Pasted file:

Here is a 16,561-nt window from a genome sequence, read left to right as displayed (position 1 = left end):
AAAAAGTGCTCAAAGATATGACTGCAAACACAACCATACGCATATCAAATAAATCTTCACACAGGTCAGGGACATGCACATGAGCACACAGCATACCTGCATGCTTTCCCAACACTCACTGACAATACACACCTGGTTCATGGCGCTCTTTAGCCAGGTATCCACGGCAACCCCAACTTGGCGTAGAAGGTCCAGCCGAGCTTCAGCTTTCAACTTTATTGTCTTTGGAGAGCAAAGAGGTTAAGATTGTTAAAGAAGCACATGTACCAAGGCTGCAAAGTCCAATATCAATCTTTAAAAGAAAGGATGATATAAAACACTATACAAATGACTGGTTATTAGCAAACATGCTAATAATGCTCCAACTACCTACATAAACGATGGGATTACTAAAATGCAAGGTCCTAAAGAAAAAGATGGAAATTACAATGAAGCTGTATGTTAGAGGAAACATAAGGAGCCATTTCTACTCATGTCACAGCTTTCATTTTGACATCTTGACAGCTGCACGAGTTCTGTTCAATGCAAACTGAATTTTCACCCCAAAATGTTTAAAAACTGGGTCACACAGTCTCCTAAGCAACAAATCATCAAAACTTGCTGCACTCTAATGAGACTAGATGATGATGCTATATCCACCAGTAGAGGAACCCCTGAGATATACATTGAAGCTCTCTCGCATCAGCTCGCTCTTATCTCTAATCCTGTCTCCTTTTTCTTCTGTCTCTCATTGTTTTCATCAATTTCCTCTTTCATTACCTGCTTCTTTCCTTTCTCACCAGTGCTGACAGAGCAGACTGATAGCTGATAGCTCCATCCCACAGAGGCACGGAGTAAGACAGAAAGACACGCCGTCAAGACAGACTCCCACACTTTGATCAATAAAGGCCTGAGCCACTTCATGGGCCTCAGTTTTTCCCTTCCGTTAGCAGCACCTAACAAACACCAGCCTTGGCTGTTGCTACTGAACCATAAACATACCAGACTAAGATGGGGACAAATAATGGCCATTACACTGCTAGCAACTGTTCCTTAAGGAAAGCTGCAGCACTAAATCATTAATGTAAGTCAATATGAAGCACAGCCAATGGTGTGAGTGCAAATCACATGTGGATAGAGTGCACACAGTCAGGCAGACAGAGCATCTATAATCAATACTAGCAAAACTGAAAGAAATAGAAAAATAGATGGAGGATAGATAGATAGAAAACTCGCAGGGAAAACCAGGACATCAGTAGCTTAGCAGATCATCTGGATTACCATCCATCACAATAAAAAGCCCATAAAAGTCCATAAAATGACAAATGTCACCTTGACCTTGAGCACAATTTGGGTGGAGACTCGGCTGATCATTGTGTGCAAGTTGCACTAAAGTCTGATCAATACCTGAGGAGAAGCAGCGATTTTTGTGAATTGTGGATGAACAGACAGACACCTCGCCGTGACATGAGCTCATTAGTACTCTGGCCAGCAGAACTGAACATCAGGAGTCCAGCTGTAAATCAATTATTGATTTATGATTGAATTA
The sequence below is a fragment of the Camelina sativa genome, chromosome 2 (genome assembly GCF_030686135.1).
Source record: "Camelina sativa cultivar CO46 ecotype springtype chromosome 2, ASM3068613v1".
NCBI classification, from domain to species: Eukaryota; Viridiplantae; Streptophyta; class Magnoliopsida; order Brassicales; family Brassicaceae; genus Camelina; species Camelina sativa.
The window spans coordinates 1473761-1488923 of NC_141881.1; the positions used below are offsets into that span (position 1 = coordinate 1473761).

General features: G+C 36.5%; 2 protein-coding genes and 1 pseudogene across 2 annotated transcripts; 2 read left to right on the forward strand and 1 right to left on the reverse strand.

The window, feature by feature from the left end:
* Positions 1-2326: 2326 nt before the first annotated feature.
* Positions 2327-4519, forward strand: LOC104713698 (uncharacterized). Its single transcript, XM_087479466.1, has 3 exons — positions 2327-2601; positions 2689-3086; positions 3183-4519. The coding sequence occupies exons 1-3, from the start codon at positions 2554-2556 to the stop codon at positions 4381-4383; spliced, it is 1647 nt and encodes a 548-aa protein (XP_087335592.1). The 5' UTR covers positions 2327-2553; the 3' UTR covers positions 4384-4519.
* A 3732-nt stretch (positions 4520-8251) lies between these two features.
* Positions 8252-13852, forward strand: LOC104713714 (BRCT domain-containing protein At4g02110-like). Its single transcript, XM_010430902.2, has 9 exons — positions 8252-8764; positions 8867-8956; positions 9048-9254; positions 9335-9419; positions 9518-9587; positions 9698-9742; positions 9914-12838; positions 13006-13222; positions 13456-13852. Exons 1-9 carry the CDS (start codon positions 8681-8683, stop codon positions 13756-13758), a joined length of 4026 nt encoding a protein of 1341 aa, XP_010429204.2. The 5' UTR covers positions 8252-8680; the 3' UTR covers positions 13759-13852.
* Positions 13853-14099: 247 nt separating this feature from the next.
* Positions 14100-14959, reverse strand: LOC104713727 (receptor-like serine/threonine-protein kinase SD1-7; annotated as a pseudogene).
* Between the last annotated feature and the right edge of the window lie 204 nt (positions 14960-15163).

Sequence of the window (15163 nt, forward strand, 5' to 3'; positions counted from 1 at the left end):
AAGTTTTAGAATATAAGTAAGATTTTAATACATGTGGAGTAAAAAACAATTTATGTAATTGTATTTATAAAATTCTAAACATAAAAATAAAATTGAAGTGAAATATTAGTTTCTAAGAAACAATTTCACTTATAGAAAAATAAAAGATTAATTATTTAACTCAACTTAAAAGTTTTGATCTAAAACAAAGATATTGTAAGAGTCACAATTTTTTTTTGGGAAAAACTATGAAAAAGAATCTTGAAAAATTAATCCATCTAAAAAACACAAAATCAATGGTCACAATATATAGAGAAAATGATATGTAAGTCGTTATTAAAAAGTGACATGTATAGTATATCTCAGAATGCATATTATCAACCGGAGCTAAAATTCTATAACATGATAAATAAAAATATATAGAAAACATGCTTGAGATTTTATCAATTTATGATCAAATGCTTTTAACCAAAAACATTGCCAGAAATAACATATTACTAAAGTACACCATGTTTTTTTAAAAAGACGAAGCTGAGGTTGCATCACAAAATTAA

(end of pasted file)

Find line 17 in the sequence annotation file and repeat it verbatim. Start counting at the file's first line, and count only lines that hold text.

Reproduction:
AAGTTTTAGAATATAAGTAAGATTTTAATACATGTGGAGTAAAAAACAATTTATGTAATTGTATTTATAAAATTCTAAACATAAAAATAAAATTGAAGTGAAATATTAGTTTCTAAGAAACAATTTCACTTATAGAAAAATAAAAGATTAATTATTTAACTCAACTTAAAAGTTTTGATCTAAAACAAAGATATTGTAAGAGTCACAATTTTTTTTTGGGAAAAACTATGAAAAAGAATCTTGAAAAATTAATCCATCTAAAAAACACAAAATCAATGGTCACAATATATAGAGAAAATGATATGTAAGTCGTTATTAAAAAGTGACATGTATAGTATATCTCAGAATGCATATTATCAACCGGAGCTAAAATTCTATAACATGATAAATAAAAATATATAGAAAACATGCTTGAGATTTTATCAATTTATGATCAAATGCTTTTAACCAAAAACATTGCCAGAAATAACATATTACTAAAGTACACCATGTTTTTTTAAAAAGACGAAGCTGAGGTTGCATCACAAAATTAA